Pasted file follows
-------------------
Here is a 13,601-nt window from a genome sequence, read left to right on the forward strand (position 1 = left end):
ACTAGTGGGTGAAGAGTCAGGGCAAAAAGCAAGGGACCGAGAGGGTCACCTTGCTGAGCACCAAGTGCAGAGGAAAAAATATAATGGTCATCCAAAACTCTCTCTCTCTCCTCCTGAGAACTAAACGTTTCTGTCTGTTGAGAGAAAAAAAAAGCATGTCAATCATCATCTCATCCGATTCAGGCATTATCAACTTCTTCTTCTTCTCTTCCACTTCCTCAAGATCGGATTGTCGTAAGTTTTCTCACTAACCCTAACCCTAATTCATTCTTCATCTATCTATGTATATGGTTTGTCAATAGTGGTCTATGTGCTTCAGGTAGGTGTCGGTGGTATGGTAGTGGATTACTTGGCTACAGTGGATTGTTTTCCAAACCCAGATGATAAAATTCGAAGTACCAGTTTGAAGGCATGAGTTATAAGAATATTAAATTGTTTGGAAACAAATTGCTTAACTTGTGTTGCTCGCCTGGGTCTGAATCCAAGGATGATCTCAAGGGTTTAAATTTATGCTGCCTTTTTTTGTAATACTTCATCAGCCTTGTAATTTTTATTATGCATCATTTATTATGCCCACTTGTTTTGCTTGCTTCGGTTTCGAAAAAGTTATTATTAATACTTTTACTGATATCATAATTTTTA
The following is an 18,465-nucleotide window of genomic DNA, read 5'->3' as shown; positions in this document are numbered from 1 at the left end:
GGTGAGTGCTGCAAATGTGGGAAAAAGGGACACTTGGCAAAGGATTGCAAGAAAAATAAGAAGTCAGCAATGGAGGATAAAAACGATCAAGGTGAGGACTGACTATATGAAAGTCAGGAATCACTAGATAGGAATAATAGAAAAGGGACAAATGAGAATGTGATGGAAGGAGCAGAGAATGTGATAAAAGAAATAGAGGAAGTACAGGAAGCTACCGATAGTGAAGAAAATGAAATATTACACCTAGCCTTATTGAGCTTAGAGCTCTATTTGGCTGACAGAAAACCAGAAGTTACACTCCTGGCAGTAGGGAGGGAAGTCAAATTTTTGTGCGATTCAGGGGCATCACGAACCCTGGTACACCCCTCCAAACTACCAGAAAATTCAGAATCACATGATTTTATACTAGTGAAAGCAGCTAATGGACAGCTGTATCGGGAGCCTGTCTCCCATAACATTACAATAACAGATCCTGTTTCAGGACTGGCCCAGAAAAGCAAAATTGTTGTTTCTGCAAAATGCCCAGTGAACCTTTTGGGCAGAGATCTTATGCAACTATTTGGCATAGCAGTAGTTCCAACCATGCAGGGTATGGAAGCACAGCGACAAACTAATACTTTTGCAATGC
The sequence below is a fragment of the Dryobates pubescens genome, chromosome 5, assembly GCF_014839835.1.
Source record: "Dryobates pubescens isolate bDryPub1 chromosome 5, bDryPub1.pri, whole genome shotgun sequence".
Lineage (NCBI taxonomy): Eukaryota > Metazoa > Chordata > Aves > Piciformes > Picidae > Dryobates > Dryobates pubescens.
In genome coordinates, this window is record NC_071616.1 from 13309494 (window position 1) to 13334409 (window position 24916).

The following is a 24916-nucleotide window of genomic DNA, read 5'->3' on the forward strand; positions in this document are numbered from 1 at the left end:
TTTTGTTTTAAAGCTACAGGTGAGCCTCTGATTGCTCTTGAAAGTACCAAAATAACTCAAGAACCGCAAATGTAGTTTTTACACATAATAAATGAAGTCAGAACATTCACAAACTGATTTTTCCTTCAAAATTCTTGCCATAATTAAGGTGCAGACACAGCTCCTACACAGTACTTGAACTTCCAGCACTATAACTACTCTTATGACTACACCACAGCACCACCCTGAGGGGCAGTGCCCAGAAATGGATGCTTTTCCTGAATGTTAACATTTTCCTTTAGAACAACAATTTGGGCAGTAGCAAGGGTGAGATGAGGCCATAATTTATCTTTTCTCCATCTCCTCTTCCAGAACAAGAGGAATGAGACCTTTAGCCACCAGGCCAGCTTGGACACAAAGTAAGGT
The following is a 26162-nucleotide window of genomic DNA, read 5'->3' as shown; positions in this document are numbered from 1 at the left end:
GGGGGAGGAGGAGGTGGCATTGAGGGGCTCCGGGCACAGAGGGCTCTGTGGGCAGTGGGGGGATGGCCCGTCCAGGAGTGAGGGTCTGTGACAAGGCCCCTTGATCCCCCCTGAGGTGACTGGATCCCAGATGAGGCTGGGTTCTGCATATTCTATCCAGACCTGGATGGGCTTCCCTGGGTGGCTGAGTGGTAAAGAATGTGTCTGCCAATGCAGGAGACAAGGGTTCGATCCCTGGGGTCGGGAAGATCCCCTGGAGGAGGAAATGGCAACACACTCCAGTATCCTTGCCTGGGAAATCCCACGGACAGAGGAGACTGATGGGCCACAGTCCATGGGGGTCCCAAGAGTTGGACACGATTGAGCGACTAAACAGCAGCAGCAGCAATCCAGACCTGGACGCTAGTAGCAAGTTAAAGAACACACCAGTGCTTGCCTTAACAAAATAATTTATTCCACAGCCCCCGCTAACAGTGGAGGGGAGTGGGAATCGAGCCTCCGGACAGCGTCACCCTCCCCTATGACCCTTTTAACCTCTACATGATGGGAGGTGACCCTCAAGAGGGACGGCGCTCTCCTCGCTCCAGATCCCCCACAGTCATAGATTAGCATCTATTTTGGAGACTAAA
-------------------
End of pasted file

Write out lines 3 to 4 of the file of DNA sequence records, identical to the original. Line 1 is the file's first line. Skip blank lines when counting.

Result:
The following is an 18,465-nucleotide window of genomic DNA, read 5'->3' as shown; positions in this document are numbered from 1 at the left end:
GGTGAGTGCTGCAAATGTGGGAAAAAGGGACACTTGGCAAAGGATTGCAAGAAAAATAAGAAGTCAGCAATGGAGGATAAAAACGATCAAGGTGAGGACTGACTATATGAAAGTCAGGAATCACTAGATAGGAATAATAGAAAAGGGACAAATGAGAATGTGATGGAAGGAGCAGAGAATGTGATAAAAGAAATAGAGGAAGTACAGGAAGCTACCGATAGTGAAGAAAATGAAATATTACACCTAGCCTTATTGAGCTTAGAGCTCTATTTGGCTGACAGAAAACCAGAAGTTACACTCCTGGCAGTAGGGAGGGAAGTCAAATTTTTGTGCGATTCAGGGGCATCACGAACCCTGGTACACCCCTCCAAACTACCAGAAAATTCAGAATCACATGATTTTATACTAGTGAAAGCAGCTAATGGACAGCTGTATCGGGAGCCTGTCTCCCATAACATTACAATAACAGATCCTGTTTCAGGACTGGCCCAGAAAAGCAAAATTGTTGTTTCTGCAAAATGCCCAGTGAACCTTTTGGGCAGAGATCTTATGCAACTATTTGGCATAGCAGTAGTTCCAACCATGCAGGGTATGGAAGCACAGCGACAAACTAATACTTTTGCAATGC